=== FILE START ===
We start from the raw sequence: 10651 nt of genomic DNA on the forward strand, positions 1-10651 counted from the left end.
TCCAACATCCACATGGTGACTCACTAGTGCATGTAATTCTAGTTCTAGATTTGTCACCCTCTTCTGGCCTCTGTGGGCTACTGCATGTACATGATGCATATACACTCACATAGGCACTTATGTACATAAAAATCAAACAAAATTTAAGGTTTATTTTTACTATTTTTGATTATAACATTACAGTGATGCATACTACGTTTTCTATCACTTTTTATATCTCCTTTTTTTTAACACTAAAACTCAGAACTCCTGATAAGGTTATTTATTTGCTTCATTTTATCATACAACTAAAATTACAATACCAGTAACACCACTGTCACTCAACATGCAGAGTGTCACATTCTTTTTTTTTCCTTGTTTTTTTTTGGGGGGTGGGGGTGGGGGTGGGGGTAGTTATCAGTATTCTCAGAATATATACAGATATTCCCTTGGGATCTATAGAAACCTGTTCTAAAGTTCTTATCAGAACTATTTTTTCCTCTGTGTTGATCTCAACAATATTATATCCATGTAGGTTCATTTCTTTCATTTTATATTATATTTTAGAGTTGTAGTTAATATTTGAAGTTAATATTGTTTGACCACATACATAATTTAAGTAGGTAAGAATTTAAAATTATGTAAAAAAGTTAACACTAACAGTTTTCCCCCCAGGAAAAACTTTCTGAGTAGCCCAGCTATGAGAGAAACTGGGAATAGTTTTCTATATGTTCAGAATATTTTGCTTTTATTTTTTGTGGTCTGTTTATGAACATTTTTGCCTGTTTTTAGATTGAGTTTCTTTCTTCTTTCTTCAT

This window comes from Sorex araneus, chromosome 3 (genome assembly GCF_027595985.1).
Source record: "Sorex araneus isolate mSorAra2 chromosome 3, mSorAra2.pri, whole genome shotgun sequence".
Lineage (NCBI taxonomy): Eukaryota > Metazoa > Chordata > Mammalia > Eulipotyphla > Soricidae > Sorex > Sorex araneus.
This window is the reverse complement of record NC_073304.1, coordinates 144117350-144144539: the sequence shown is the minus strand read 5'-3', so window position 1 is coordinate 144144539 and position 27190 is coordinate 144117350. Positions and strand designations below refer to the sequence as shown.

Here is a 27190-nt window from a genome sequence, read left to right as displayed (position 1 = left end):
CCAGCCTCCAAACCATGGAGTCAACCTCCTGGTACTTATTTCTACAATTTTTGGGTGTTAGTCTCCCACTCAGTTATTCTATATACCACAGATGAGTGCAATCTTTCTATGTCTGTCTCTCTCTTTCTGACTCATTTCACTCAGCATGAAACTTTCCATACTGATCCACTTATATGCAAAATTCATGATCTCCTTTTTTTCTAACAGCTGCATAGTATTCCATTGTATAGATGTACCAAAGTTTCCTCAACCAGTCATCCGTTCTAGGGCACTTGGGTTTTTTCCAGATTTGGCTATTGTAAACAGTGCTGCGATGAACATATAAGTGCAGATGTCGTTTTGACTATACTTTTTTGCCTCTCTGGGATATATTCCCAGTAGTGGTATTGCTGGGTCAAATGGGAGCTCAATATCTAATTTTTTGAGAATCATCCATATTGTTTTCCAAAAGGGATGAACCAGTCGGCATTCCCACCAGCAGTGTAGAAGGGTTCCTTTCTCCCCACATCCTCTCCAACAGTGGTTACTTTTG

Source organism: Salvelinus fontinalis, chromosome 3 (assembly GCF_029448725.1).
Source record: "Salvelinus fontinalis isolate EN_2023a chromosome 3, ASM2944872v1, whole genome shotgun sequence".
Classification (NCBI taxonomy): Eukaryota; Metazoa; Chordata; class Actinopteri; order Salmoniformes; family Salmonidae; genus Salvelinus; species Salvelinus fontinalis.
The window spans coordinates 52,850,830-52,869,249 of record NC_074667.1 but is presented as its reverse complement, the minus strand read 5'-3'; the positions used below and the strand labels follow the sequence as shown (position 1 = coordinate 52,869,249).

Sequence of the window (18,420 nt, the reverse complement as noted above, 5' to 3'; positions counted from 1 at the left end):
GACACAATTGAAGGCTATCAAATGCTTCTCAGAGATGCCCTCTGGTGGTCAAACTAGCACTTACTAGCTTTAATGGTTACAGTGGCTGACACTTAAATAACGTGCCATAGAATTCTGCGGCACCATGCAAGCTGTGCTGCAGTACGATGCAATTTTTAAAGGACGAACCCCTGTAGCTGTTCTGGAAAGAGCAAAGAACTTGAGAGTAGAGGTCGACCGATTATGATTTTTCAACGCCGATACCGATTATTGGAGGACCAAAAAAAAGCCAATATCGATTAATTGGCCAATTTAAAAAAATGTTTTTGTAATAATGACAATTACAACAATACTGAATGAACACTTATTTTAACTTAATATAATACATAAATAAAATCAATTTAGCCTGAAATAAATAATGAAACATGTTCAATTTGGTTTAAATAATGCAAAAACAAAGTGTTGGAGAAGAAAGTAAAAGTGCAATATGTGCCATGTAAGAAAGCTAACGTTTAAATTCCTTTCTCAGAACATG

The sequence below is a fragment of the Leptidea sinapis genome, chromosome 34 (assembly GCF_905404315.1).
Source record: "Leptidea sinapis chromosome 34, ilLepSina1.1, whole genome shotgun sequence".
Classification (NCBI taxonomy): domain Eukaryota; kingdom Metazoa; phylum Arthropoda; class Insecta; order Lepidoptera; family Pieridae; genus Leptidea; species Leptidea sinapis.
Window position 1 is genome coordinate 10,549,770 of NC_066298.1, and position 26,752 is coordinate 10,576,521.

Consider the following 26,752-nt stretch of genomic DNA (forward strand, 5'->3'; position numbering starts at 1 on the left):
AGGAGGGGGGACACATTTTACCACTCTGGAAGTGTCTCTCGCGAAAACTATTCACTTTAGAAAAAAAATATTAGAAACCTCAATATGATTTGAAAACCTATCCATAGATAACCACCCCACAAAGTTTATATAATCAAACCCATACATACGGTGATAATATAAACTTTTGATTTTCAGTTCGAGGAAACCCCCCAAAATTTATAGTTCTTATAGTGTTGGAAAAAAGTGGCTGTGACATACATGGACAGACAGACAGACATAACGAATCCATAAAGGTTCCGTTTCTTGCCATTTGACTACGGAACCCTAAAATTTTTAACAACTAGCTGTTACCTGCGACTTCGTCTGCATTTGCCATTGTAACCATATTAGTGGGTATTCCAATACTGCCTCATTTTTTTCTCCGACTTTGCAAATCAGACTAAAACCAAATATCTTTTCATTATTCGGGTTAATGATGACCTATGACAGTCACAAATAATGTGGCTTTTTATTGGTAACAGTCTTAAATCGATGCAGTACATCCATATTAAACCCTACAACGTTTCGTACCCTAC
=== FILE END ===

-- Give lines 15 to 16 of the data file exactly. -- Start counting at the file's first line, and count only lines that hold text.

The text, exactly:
The sequence below is a fragment of the Leptidea sinapis genome, chromosome 34 (assembly GCF_905404315.1).
Source record: "Leptidea sinapis chromosome 34, ilLepSina1.1, whole genome shotgun sequence".